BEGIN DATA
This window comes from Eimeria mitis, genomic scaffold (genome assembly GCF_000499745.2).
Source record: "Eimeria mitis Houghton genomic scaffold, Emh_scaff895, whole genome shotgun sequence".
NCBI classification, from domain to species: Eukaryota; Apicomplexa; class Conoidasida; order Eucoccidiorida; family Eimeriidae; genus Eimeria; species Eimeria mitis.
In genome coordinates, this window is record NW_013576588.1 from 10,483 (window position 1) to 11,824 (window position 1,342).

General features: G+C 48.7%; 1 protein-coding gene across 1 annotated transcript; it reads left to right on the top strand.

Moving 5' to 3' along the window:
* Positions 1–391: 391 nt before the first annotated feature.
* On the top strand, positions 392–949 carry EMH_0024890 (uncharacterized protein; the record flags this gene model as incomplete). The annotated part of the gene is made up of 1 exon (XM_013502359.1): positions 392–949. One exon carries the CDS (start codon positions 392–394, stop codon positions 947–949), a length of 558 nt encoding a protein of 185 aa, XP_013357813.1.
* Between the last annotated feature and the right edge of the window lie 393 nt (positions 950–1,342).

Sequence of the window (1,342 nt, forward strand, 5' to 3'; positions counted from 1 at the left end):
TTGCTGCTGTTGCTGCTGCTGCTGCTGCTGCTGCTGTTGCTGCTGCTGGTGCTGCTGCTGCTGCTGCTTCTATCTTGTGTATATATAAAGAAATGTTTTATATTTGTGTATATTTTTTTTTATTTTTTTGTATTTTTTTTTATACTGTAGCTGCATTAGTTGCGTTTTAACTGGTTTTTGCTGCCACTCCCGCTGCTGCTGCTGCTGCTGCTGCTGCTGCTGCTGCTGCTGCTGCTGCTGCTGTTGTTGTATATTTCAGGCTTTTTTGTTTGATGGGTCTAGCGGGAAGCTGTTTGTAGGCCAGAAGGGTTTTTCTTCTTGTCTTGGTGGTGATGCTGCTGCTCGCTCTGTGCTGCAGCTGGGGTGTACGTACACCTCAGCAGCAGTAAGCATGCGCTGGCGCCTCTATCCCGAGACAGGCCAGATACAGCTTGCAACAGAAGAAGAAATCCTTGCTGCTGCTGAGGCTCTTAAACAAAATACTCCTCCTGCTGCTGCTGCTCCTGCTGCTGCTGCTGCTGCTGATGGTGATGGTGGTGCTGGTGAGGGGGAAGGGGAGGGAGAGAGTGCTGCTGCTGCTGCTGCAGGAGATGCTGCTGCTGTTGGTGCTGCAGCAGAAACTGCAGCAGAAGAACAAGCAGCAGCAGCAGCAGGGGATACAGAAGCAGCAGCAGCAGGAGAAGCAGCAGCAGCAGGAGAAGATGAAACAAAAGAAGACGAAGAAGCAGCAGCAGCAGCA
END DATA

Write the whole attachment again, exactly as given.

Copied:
This window comes from Eimeria mitis, genomic scaffold (genome assembly GCF_000499745.2).
Source record: "Eimeria mitis Houghton genomic scaffold, Emh_scaff895, whole genome shotgun sequence".
NCBI classification, from domain to species: Eukaryota; Apicomplexa; class Conoidasida; order Eucoccidiorida; family Eimeriidae; genus Eimeria; species Eimeria mitis.
In genome coordinates, this window is record NW_013576588.1 from 10,483 (window position 1) to 11,824 (window position 1,342).

General features: G+C 48.7%; 1 protein-coding gene across 1 annotated transcript; it reads left to right on the top strand.

Moving 5' to 3' along the window:
* Positions 1–391: 391 nt before the first annotated feature.
* On the top strand, positions 392–949 carry EMH_0024890 (uncharacterized protein; the record flags this gene model as incomplete). The annotated part of the gene is made up of 1 exon (XM_013502359.1): positions 392–949. One exon carries the CDS (start codon positions 392–394, stop codon positions 947–949), a length of 558 nt encoding a protein of 185 aa, XP_013357813.1.
* Between the last annotated feature and the right edge of the window lie 393 nt (positions 950–1,342).

Sequence of the window (1,342 nt, forward strand, 5' to 3'; positions counted from 1 at the left end):
TTGCTGCTGTTGCTGCTGCTGCTGCTGCTGCTGCTGTTGCTGCTGCTGGTGCTGCTGCTGCTGCTGCTTCTATCTTGTGTATATATAAAGAAATGTTTTATATTTGTGTATATTTTTTTTTATTTTTTTGTATTTTTTTTTATACTGTAGCTGCATTAGTTGCGTTTTAACTGGTTTTTGCTGCCACTCCCGCTGCTGCTGCTGCTGCTGCTGCTGCTGCTGCTGCTGCTGCTGCTGCTGCTGTTGTTGTATATTTCAGGCTTTTTTGTTTGATGGGTCTAGCGGGAAGCTGTTTGTAGGCCAGAAGGGTTTTTCTTCTTGTCTTGGTGGTGATGCTGCTGCTCGCTCTGTGCTGCAGCTGGGGTGTACGTACACCTCAGCAGCAGTAAGCATGCGCTGGCGCCTCTATCCCGAGACAGGCCAGATACAGCTTGCAACAGAAGAAGAAATCCTTGCTGCTGCTGAGGCTCTTAAACAAAATACTCCTCCTGCTGCTGCTGCTCCTGCTGCTGCTGCTGCTGCTGATGGTGATGGTGGTGCTGGTGAGGGGGAAGGGGAGGGAGAGAGTGCTGCTGCTGCTGCTGCAGGAGATGCTGCTGCTGTTGGTGCTGCAGCAGAAACTGCAGCAGAAGAACAAGCAGCAGCAGCAGCAGGGGATACAGAAGCAGCAGCAGCAGGAGAAGCAGCAGCAGCAGGAGAAGATGAAACAAAAGAAGACGAAGAAGCAGCAGCAGCAGCA